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Summary:

Michael Robertson, if nothing, knows how to get a new disruptive business model going. You know he is the Mp3.com and LinSpire.com guy. Making music industry mad, picking fights with Bill and these days with Skype, he is just a fun guy. So yesterday, his company […]

Michael Robertson, if nothing, knows how to get a new disruptive business model going. You know he is the Mp3.com and LinSpire.com guy. Making music industry mad, picking fights with Bill and these days with Skype, he is just a fun guy. So yesterday, his company SIPphone.com announced that it was launching an “unlocked” VoIP router. The router is made by D-Link. Unlocked, like in cell phones that work on any GSM network at the flick of a SIM card. “First VoIP Router From Top Tier Networking Company With No Monthly Fees Goes On Sale At SIPphone,” the press release screamed. But looks like Michael might have gone overboard this time. Boston-based Zoom claims that’s not true because it has been selling its ZoomTel products “unlocked since their release last summer, and the products are available in Comp USA, Fry’s, Micro Center, …, as well as retail outlets abroad.”

Zoom has always worked with any VoIP service, as well as providing our own through our Global Village service, and has always been useage based  – Zoom doesn’t require customers to sign up for a monthly plan or other lock-ins like other providers require.  Every other service provider asks users to pay a monthly fee for the “privilege” of having VoIP – Zoom’s rates are comparable to others but we don’t lock our customers into our service, let alone a monthly commitment.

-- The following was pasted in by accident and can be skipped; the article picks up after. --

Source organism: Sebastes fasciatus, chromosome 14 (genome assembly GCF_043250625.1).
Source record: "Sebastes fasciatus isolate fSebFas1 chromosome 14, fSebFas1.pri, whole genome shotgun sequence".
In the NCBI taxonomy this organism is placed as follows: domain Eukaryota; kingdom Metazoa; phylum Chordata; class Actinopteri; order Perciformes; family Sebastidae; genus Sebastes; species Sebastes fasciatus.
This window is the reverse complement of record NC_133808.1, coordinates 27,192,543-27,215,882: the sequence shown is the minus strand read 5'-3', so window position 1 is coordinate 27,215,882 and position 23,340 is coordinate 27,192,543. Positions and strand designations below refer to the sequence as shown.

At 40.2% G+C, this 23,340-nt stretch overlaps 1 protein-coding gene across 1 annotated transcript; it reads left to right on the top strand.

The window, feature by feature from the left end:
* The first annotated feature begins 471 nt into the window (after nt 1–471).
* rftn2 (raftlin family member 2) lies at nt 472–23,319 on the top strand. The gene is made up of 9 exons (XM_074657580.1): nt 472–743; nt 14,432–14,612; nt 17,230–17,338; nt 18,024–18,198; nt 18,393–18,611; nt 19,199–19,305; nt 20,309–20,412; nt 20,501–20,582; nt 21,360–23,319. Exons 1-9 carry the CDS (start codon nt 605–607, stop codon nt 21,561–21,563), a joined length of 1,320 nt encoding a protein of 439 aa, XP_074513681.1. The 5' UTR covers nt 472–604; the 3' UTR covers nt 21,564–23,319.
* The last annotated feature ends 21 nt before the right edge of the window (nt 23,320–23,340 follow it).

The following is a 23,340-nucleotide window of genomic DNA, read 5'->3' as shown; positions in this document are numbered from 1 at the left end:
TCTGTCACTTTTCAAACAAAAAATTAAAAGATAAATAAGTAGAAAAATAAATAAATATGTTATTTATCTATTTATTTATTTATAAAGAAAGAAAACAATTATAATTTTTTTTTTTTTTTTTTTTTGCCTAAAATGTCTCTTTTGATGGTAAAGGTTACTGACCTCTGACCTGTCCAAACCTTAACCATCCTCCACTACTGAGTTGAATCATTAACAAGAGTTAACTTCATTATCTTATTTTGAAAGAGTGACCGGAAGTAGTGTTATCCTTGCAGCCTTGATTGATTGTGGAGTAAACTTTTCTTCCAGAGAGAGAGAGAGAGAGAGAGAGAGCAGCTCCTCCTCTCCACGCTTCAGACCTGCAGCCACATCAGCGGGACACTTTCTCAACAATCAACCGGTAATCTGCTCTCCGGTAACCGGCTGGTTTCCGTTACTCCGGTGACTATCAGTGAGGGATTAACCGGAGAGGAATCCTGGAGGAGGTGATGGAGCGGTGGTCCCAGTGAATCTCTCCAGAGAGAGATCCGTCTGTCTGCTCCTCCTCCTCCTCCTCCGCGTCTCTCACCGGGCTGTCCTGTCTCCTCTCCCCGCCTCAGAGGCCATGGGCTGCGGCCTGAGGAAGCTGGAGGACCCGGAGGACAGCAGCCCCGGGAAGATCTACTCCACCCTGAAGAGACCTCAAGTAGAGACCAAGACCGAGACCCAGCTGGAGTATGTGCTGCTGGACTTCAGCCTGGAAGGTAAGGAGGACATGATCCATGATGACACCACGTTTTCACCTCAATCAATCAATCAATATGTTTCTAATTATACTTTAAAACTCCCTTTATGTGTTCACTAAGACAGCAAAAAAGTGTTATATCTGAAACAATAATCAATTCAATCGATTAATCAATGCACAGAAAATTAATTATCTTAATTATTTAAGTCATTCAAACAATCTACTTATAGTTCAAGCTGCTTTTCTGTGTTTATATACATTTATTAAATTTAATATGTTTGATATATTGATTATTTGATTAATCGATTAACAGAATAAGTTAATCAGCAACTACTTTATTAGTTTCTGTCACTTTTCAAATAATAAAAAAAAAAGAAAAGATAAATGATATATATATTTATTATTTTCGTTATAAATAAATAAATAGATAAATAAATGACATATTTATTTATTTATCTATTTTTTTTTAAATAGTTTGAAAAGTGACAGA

Now I know the market is getting crowded, and getting mind share even more fifficult, but this was just too much fun to pass up on!

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  1. PhoneBoy’s Blog Wednesday, December 31, 1969

    PhoneBoy didn’t get it right either.

    And I should have known better because I’ve seen these! Om points out that Zoom has been selling unlocked VoIP routers for some time. I believe they are an ADSL modem/router and VoIP device. I believe we got one of…

    COMMENT:
    AUTHOR: Aswath Rao

    Unlocked ATAs have been available for a while now. Now some have integrated it with a router. Good, but is it revolutionary? On the other hand, it would be newsworthy if an ATA allowed registration with multiple service providers concurrently. It would be page 1 news item if it ceases to be “Analog” TA and gives better user interface than the traditional 2500 set. Take Call waiting for example. VoIP is still stuck with flashhook. Even the Bellheads came up with a more sophisticated ADSI phones and enhanced call waiting. But the “smarter” Netheads are stuck in the mud, if not regressive.

    COMMENT:
    AUTHOR: lah

    I read the statement, “First VoIP Router From Top Tier Networking Company With No Monthly Fees Goes On Sale At SIPphone” as saying that SIPphone is selling its first VoIP router from a top tier company (namely D-Link). I didn’t get the sense that they were boasting to be the first company to sell an unlocked ATA router. If you looked at their hardware selection before this announcement, much of their devices were made by Grandstream (HandyTone 286 and 486) or some obscure Chinese manufacturer (Call-in-one)—so, being able to now sell a D-Link device fits with their claim in that sentence. In fact, I was corresponding with one of SIPphone’s technicians about using an unlocked Linksys PAP2 with SIPphone a few months back. He divulged to me that he was testing a similar device to the Linksys for SIPphone before it was made public. He, of course, didn’t mention to me that it was a D-Link router, but he did say to me that it was a device from “a top tier company”—and this was his exact words. For some, reading that sentence may sound like the typical Michael Robertson boast, but since I’m coming from a different experience and perspective, I didn’t see it as that.

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